The availability of data on consumer products-related accidents and injuries is of interest to a wide range of stakeholders, such as consumer product safety and injury prevention policymakers, market surveillance authorities, consumer organisations, standardisation organisations, manufacturers and the public. While the amount of information available and potentially of use for product safety is considerable in some European Union (EU) countries, its usability at EU level is difficult due to high fragmentation of the data sources, the diversity of data collection methods and increasing data protection concerns. To satisfy the policy need for more timely information on consumer product-related incidents, apart from injury data that have been historically collected by the public health sector, a number of 'alternative' data sources were assessed as potential sources of interest. This study explores the opportunities for enhancing the availability of data of consumer product-related injuries, arising from selected existing and 'alternative' data sources, widely present in Europe, such as firefighters’ and poison centres’ records, mortality statistics, consumer complaints, insurance companies’ registers, manufacturers’ incident registers and online news sources. These data sources, coupled with the use of IT technologies, such as interlinking by remote data access, could fill in the existing information gap. Strengths and weaknesses of selected data sources, with a view to support a common data platform, are evaluated and presented. Conducting the study relied on the literature review, extensive use of the surveys, interviews, workshops with experts and online data-mining pilot study.
- policy analysis
- qualitative research
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Safety of consumer products is a prerequisite for placing products on the European Union (EU) market.1 This requirement is ensured by a complex framework of regulations covering general product safety and sector/product specific legislation (eg, for electrical and electronic goods and toys) which are supported by product-specific standards.1–3
Despite the solid product safety regulatory framework in the EU, estimates from available publications indicate that around three-quarters of all unintentional injuries are home and leisure injuries.4 5 A proportion of these injuries may be related to the improper use of or an underlying safety issue with consumer products, but at present it appears challenging to accurately quantify the extent of product-related injuries and accidents at the EU level.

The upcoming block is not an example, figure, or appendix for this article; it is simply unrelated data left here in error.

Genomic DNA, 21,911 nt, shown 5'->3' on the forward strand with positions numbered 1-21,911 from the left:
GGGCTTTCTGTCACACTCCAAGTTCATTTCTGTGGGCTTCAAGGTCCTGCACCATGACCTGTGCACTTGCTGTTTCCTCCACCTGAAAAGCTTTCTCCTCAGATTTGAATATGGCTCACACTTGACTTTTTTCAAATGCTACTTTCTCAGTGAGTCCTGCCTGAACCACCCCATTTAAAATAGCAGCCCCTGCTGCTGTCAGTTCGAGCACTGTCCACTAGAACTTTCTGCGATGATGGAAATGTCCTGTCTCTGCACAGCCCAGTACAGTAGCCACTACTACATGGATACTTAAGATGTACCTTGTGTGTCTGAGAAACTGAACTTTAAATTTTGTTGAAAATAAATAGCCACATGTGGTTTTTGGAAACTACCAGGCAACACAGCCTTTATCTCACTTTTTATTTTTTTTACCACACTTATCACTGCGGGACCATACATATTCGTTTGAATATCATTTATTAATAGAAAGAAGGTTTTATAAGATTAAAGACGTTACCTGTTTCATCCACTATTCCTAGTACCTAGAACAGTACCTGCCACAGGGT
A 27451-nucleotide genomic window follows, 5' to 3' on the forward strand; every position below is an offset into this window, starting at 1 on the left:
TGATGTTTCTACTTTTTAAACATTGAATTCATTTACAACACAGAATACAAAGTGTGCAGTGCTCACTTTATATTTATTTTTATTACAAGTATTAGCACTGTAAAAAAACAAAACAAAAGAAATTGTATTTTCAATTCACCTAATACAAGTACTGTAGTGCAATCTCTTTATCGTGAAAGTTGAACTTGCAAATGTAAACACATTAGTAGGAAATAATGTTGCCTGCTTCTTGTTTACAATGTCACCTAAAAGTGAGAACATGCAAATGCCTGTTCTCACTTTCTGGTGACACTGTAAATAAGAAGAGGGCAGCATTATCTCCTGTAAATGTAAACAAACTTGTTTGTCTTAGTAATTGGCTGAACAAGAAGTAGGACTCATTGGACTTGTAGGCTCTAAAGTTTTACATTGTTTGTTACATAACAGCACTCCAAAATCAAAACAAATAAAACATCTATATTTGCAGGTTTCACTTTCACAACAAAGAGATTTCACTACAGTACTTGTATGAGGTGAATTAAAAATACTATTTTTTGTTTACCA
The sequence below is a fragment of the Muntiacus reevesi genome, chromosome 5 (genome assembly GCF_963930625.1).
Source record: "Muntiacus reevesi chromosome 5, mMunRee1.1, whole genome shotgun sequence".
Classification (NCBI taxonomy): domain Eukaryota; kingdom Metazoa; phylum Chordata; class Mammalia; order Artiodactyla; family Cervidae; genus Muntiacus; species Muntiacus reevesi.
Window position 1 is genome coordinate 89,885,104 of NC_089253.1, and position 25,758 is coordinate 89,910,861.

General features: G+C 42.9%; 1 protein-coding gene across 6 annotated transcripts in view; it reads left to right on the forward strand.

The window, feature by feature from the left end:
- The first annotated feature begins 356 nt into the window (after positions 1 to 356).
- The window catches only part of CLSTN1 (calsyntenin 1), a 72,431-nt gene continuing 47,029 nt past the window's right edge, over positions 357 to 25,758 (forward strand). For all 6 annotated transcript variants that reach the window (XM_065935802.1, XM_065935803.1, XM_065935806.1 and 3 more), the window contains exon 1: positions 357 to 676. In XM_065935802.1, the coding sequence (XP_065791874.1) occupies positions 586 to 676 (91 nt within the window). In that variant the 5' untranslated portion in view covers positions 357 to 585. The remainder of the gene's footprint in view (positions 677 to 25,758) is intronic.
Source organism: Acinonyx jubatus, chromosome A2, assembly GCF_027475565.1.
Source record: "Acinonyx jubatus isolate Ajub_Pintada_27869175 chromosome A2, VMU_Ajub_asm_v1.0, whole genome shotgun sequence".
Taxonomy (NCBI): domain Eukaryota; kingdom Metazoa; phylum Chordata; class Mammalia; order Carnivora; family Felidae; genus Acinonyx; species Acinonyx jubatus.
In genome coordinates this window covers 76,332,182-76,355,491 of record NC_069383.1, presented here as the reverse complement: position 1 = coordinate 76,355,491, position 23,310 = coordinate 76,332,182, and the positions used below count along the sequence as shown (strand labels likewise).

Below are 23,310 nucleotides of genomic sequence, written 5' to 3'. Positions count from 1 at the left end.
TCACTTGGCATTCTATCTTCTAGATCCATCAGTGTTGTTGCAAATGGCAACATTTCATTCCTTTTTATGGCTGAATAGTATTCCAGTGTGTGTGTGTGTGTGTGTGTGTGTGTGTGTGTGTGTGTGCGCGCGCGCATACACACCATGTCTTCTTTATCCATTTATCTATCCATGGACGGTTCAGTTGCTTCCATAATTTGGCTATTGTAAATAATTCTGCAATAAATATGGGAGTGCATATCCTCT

Information on circumstances of accidents leading to injuries can help revealing unsafe practices in handling consumer products, the mechanism of injury, new products posing risks or in the definition of appropriate safety requirements by standardisation and safety by design. Data collection methodologies used for injury surveillance and injury prevention strategies have existed for a long time and are well documented.6
In Europe, based on Council Recommendation (2007/C 164/01) on the prevention of injury and the promotion of safety, national authorities are required to collect data on injuries and on those ‘caused by products and services’. In the Regulation (EC) No 765/2008 setting out the requirements for accreditation and market surveillance related to the marketing of products, Article 18 defines that Member States are required to ‘establish adequate procedures in order to […] monitor accidents and harm to health which are suspected to have been caused by those products; […]’.7
Regulation (EC) No 1338/2008 defines the provision of data on healthcare, causes of death (COD), accidents at work and occupational disease. Annex I of this Regulation lists necessary data sets such as ‘accidents and injuries, including those related to consumer safety’ that are required to be compiled by national authorities through the use of the European Health Interview Survey (EHIS) (or other administrative sources) and transmitted to Eurostat at least every 5 years.8 As evident from the last EHIS questionnaire, the level of detail on external causes of injuries collected by EHIS is insufficient on consumer product-related injuries.
Traditionally, data collection on injuries is dealt with by national systems for all injury (intentional and unintentional) surveillance which systematically collect data from emergency departments or hospital discharge registers. Classification of external causes of injuries may be handled by in-house or existing codifications systems with a multidimensional approach like Nordic Medico-Statistical Committee (NOMESCO) classification or International Classification of External Causes of Injuries (ICECI), or those used for injuries, burns and poisonings, within International Classification of Diseases (ICD)-9 and ICD-10 (ICD-11 is under preparation).9 10 The state of EU injury surveillance, available data sources, their weaknesses and the stakeholders who can benefit from ‘all injury’ data collection systems have already been critically assessed by other authors.11–15 While the amount of information available for injury prevention and product safety policy work at national level is considerable in some EU countries, its usability at EU level is difficult due to high regional fragmentation of the data sources, different methodologies and increasing data privacy issues (especially those concerning access to hospital data). Injury surveillance and injury information generated in the EU have been previously described as ‘operating on an incomplete puzzle of data sources’.11